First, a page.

Eli and I are sitting in a big lecture hall at MIT, waiting for the official information session. We’ve been reading through the orange brochure they hand out: “The Exploration Equation,” and have gleaned all kinds of fun facts about MIT. There’s a glass blowing studio here (something Eli’s wanted to do forever if only he had the time), a world-class nanotechnology lab, one long hallway that connects many of the campus buildings—called the Infinite Corridor. There’s a science fiction library with 90% of the science fiction titles ever published in English. And a corridor in Building 56 spotlights the greatest hacks—or pranks—engineered by MIT students—including disassembling and reassembling a police car on top of a very high dome at the top of a campus building—all in one night.
8:30 AM: Eli has now been sleeping for more than 12 hours. Remarkable! I’ve been up for an hour, editing the manuscript I brought with me. I, too, have fallen behind in my homework. Since I got off the airplane, I’ve barely looked at any of the work I hoped to do here.
Today, Eli has a date to meet Thomas Lipoma, an MIT junior from Santa Cruz. We were given Thomas’s contact info by Eli’s college counselor in Santa Cruz, and Thomas has generously offered to meet Eli at 1:00 on Easter Sunday.
Eli has wanted to attend the Massachusetts Institute of Technology since he was 13 when we attended an international origami conference in New York City. Another of the world’s foremost folders, Erik Demaine, is a brilliant, young math professor at MIT. ... [Continue Reading]
Eli hit a wall last night. It was after midnight. He’d been sitting in the bathroom, talking with his girlfriend, Ashley, on the phone for an hour or so. I’d been catching up on episodes of Grey’s Anatomy on Hulu on my laptop. Our hosts had long since gone to bed. I’d been nagging Eli to get off the phone. I could hear his side of the conversation through the walls and it was keeping me awake. I wanted to go to sleep, but I also wanted the two of them to be able to talk—this will be the longest the two of them have been separated since they started dating, a year and a half ago.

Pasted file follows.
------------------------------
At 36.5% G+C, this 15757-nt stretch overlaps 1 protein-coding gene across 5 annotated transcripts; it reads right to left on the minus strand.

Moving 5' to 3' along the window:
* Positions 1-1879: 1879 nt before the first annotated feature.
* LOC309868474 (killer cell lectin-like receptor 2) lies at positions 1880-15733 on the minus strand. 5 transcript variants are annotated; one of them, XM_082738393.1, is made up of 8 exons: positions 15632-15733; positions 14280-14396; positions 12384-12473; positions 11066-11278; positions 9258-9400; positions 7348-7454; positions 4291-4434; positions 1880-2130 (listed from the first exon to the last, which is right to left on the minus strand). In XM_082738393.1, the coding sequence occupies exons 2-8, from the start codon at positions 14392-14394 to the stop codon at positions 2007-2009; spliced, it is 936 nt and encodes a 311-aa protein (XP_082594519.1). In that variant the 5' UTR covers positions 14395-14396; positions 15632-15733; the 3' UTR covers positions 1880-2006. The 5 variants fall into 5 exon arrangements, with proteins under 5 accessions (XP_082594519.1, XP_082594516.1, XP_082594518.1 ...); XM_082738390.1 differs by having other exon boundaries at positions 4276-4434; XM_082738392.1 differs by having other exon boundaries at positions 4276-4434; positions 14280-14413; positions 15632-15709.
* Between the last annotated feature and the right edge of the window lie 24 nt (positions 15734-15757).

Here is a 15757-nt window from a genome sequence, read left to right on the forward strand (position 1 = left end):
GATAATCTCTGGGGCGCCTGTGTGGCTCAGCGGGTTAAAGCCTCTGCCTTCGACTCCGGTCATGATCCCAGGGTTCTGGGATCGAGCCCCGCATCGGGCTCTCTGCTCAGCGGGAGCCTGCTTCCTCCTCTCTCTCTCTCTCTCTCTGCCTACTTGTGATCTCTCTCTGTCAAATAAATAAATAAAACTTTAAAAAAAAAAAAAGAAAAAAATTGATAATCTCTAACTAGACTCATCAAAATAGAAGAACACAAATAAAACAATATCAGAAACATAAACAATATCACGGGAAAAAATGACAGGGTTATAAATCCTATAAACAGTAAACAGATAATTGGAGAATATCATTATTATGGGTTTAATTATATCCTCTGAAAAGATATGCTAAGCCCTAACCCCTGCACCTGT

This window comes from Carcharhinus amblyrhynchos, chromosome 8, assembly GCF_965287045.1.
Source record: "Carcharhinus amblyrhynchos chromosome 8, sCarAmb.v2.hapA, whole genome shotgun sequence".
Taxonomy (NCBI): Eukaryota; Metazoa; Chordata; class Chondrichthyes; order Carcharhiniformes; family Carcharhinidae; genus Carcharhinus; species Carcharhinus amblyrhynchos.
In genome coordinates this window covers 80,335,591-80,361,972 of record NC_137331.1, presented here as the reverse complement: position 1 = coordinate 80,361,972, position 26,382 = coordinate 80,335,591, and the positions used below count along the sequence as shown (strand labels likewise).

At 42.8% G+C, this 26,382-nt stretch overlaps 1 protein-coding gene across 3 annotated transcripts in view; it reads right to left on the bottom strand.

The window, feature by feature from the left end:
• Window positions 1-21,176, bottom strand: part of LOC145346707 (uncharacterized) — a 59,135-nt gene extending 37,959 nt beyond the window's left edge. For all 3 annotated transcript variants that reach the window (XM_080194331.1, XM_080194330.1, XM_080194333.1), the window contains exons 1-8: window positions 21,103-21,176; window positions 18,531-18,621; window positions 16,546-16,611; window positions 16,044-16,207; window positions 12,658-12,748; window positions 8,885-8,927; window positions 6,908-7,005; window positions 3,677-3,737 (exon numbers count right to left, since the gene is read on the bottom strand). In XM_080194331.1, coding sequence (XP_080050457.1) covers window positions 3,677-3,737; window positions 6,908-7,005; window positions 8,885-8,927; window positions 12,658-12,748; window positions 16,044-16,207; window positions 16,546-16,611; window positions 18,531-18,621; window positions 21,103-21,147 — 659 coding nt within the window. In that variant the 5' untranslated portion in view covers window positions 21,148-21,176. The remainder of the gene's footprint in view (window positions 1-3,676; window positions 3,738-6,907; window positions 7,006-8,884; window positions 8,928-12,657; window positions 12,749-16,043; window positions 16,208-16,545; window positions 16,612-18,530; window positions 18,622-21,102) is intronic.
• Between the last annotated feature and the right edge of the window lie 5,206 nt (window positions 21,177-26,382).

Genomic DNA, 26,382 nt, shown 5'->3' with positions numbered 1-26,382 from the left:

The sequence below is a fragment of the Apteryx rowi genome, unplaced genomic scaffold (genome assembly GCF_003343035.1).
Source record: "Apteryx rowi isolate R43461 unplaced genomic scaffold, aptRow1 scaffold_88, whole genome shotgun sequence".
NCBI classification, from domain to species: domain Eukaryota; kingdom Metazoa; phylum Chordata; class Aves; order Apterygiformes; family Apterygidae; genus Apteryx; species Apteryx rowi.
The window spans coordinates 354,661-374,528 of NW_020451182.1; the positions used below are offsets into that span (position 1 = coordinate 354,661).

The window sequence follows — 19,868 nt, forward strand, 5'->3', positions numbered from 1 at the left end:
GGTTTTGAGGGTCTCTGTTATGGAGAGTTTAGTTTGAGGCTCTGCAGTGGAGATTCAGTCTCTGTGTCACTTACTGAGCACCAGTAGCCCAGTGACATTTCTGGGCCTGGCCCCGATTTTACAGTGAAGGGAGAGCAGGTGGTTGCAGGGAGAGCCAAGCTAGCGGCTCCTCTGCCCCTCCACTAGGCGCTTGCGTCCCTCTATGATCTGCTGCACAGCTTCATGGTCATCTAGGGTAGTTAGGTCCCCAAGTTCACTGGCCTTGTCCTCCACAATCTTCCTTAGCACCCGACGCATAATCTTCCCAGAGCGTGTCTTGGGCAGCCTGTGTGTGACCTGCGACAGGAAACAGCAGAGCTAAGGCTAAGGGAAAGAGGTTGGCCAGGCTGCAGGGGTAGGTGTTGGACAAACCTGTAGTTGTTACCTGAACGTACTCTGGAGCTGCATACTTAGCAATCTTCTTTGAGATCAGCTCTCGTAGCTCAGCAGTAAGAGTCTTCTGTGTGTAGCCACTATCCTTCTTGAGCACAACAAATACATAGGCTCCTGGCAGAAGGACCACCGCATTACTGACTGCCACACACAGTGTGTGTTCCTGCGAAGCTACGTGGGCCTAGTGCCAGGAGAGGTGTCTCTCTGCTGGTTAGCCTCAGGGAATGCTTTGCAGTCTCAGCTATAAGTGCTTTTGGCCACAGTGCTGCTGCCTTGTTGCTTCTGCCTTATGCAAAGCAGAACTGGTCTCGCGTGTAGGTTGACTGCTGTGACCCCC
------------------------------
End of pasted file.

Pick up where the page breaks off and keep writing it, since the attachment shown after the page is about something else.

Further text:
When Eli finally came to bed, he was in a panic over the homework that was piling up during this trip. “I’ll never get into all these colleges we’re visiting if I flunk all my APs. Do you ... [Continue Reading]
Friday night....Eli and I are holed up at Diane and Paula’s house is Melrose, a suburb of Boston. Diane and I were friends as babies and went to Sunday school together in first grade. It's a great bonus of this trip to see old friends along the way. Diane and I just made a stir-fry with brown rice. I’m SO happy to eat some real, simple, home-cooked food instead of another meal in a restaurant. It’s 8 PM and I’m already in my flannel PJs with my teeth brushed. Today Eli and I both slept in-me, till 9:30 and he, until 11:00. We started the day relaxed, but then got lost trying to find Brown. Apparently there are two different places in Providence that share the address 45 Prospect Street. We picked the wrong one. I got a little testy with Eli, and he did with me, for the first time this ... [Continue Reading]
8:45 AM: It’s morning in Connecticut. Eli’s taking a very long shower to wake himself up. While he's been in the shower, I checked all my email and got caught up on Facebook. Eli’s sitting in on a class this morning at Wesleyan called “Inside Nazi Germany: 1933-1945.” He chose it in lieu of some techy or mathematical thing. “I don’t just want to sit in on math classes,” he said. “I like history, too.”
His leaning so far is definitely a school with a strong math and science department in a liberal arts setting.
I’m happy we’re just going to one school today. We spend the whole day here and then drive to Providence tonight. Brown isn’t in session; they’re on spring break, so Eli can’t sit in on classes there and the info session isn’t until ... [Continue Reading]